In these discussions, the subject of equity as it relates to class, both in the United States and abroad, focused on the reality that class may not manifest in the same way nationally versus internationally. We have considered how gender, age, race, ethnicity, socio-economics, sexism, generational practices, and sexuality are all issues that can make it harder for someone who is not traditionally seen as a practitioner of our profession and therefore can be excluded from consideration as a potential colleague. The idea for these panels originated from discussions Ashley and Lewis had together and with other colleagues concerning what they had seen and experienced in becoming professional anthropologists and historical archaeologists. For Ashley, her background primarily working in Cultural Resources Management (CRM), experienced both gender and age-based issues. A wider concern for Ashley was that conflict management was by-and-large addressed within a formal Human Resources (HR) option and desired more informal guidance to handle situations either before it reached the need of HR or that were less serious than reporting to HR. For Lewis, the concern relates to his entry in the PhD program and the lack of diversity he saw within his own department. That is not to say that it does not have diversity but that it is very targeted. Within the department and graduate program, there was only one faculty member of African descent and a few female students of African descent. He was the only African-Descendant Male and there were only two or three other male students who represented underrepresented groups.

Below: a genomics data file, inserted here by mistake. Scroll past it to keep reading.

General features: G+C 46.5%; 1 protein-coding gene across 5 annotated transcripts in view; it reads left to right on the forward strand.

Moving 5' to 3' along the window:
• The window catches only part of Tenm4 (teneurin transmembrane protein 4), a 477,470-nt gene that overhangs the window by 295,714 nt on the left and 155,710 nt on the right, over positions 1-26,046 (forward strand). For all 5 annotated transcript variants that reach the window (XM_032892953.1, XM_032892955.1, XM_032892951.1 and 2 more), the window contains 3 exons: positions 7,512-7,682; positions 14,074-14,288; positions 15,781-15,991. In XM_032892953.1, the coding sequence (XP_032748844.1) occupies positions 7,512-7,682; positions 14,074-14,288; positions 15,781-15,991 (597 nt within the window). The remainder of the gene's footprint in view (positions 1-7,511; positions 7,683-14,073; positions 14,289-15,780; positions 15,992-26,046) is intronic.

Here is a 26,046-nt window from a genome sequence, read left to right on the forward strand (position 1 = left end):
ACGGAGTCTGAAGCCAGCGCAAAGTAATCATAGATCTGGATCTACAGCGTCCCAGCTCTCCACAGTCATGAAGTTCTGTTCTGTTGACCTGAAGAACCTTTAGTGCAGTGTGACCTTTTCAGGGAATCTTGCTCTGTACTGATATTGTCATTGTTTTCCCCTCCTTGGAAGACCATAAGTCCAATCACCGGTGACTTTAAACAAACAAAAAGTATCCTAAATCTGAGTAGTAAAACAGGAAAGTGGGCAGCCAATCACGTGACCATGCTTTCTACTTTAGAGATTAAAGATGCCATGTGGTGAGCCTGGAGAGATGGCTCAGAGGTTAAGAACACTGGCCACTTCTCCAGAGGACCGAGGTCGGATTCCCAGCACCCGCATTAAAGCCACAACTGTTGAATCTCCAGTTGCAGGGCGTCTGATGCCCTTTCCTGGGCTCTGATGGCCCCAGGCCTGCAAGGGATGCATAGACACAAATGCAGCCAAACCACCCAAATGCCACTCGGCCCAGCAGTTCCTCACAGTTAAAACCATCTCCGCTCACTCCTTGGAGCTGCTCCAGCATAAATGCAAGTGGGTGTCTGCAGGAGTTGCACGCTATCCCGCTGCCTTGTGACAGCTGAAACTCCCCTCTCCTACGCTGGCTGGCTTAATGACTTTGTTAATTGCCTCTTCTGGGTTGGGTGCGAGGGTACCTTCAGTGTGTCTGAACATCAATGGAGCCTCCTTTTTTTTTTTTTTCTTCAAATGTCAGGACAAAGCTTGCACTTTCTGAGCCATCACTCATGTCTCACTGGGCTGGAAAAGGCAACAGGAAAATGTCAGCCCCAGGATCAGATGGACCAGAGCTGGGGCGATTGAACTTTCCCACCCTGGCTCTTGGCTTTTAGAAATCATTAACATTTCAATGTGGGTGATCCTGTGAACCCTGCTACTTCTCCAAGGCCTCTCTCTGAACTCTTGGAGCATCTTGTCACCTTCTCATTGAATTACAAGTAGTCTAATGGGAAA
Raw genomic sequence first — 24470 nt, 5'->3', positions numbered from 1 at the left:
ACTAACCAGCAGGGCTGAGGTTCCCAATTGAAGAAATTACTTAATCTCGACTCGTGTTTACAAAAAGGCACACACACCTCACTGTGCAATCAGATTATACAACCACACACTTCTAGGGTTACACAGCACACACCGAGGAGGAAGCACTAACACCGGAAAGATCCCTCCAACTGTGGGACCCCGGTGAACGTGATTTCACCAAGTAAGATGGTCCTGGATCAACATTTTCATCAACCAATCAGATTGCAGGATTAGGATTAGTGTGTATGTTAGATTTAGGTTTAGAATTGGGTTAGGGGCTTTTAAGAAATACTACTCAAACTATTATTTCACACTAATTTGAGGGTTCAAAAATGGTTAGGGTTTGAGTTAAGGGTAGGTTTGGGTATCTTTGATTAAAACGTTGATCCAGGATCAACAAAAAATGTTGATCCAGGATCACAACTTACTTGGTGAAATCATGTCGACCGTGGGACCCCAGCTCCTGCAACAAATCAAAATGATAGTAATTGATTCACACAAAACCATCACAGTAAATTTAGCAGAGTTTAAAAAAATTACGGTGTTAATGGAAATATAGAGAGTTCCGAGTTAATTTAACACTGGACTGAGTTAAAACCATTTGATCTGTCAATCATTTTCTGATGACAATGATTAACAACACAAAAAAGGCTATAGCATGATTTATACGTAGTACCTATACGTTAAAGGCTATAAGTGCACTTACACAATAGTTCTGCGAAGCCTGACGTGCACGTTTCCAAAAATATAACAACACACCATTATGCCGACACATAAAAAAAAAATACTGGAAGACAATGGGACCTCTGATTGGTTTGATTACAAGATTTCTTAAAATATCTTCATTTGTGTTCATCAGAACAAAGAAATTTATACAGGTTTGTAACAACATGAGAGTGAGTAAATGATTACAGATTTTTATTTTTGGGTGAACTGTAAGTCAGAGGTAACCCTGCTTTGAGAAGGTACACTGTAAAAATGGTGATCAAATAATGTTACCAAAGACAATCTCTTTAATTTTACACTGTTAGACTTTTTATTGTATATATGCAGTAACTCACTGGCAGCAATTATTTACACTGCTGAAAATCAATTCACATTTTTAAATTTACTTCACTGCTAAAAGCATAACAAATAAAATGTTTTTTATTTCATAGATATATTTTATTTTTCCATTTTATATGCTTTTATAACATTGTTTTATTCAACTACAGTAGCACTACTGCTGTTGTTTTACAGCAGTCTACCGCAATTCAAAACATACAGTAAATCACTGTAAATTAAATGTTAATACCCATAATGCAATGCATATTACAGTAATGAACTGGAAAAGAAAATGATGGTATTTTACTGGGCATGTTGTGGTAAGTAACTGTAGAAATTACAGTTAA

Realizing that there may be others who were experiencing or knew someone who was experiencing similar issues we thought it might be a great idea to have a panel in which we could bring together all the different people who might be experiencing these issues, who may have already navigated through some of these issues, and therefore could provide some guidance on what they did to move forward in their careers; allowing for a frank and open discussion. With many of the issues of inclusivity that are being discussed in higher education it is appropriate that we also have ongoing discussions on how we as a profession and as professionals can work together to foster a more equitable and inclusive profession versus a profession that for most of its history being more exclusive based on class, socio-economics, gender, ethnicity and race. This panel provides one such avenue for these discussions, without pressure and also in a format that allows everyone to be comfortable while engaging in an open dialogue with those who are, and will be their colleagues and peers in the years to come.
This upcoming panel in D.C., we look to spotlight the glass ceiling we’ve encountered; talking with panelists Drs. Barbara Little (National Parks Service, Program Manager) and Alexandra Jones (Founder and Chief Executive Officer of Archaeology in the Community), Mandy Ranslow (Archaeologist with Connecticut Department of Transportation), and the return of William A. White. We hope you’ll bring questions and concerns of any topic however so please join us for a dynamic and engaging conversation!
Credits: The YouTube video was recorded by Doug Rocks-Macqueen (blog, Doug’s Archaeology).